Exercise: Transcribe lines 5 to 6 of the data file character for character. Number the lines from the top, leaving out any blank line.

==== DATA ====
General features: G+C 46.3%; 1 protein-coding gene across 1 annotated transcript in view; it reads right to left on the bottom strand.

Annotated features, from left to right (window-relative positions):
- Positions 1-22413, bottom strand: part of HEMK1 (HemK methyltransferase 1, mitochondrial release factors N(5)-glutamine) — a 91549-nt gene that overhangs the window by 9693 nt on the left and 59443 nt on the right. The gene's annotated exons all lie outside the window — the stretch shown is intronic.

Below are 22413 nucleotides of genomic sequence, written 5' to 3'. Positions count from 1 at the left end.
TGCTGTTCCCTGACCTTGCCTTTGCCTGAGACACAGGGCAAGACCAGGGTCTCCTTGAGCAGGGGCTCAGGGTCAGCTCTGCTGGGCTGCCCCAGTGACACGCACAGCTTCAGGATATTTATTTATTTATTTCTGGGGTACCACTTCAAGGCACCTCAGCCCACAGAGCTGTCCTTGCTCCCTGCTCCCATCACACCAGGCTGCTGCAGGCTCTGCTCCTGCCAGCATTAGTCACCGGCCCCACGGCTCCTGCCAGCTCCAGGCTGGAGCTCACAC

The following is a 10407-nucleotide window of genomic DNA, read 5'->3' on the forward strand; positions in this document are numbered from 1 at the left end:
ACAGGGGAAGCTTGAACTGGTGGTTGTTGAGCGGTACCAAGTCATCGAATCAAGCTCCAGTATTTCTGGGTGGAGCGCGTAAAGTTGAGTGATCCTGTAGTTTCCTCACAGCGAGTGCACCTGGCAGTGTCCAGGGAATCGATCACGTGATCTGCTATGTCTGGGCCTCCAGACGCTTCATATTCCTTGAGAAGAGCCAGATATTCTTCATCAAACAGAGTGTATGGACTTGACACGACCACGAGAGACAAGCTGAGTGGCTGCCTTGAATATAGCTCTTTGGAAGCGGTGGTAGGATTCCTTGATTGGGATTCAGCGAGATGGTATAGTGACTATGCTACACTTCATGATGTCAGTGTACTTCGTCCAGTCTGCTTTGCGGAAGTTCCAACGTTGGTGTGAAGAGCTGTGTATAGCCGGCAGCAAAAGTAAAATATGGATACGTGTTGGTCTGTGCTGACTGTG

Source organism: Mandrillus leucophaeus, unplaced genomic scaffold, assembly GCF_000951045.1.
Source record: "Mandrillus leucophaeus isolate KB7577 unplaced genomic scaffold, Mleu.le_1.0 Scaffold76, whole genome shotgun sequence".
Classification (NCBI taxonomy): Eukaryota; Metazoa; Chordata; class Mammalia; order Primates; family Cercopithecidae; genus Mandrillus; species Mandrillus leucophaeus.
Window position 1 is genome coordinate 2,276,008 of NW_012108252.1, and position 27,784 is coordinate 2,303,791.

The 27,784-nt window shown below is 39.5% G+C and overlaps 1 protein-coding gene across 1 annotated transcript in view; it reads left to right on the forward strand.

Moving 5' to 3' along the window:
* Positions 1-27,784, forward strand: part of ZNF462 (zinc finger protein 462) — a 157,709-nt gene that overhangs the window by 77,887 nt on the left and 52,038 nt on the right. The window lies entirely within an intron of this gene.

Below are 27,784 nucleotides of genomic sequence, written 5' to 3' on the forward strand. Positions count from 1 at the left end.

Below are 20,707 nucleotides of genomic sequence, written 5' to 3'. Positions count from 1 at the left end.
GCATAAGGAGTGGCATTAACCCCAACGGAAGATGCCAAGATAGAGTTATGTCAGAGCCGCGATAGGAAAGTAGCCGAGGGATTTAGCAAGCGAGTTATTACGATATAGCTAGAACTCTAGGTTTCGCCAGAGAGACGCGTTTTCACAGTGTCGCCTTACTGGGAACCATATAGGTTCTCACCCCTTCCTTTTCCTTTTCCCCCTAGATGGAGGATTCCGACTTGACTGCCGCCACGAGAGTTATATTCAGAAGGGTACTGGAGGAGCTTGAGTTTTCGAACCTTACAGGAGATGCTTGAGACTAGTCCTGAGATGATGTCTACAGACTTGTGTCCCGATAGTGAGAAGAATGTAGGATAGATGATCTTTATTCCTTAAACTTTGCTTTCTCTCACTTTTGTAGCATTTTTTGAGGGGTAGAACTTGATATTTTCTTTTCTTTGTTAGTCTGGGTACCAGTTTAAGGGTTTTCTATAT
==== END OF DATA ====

TGCTGTTCCCTGACCTTGCCTTTGCCTGAGACACAGGGCAAGACCAGGGTCTCCTTGAGCAGGGGCTCAGGGTCAGCTCTGCTGGGCTGCCCCAGTGACACGCACAGCTTCAGGATATTTATTTATTTATTTCTGGGGTACCACTTCAAGGCACCTCAGCCCACAGAGCTGTCCTTGCTCCCTGCTCCCATCACACCAGGCTGCTGCAGGCTCTGCTCCTGCCAGCATTAGTCACCGGCCCCACGGCTCCTGCCAGCTCCAGGCTGGAGCTCACAC

The following is a 10407-nucleotide window of genomic DNA, read 5'->3' on the forward strand; positions in this document are numbered from 1 at the left end: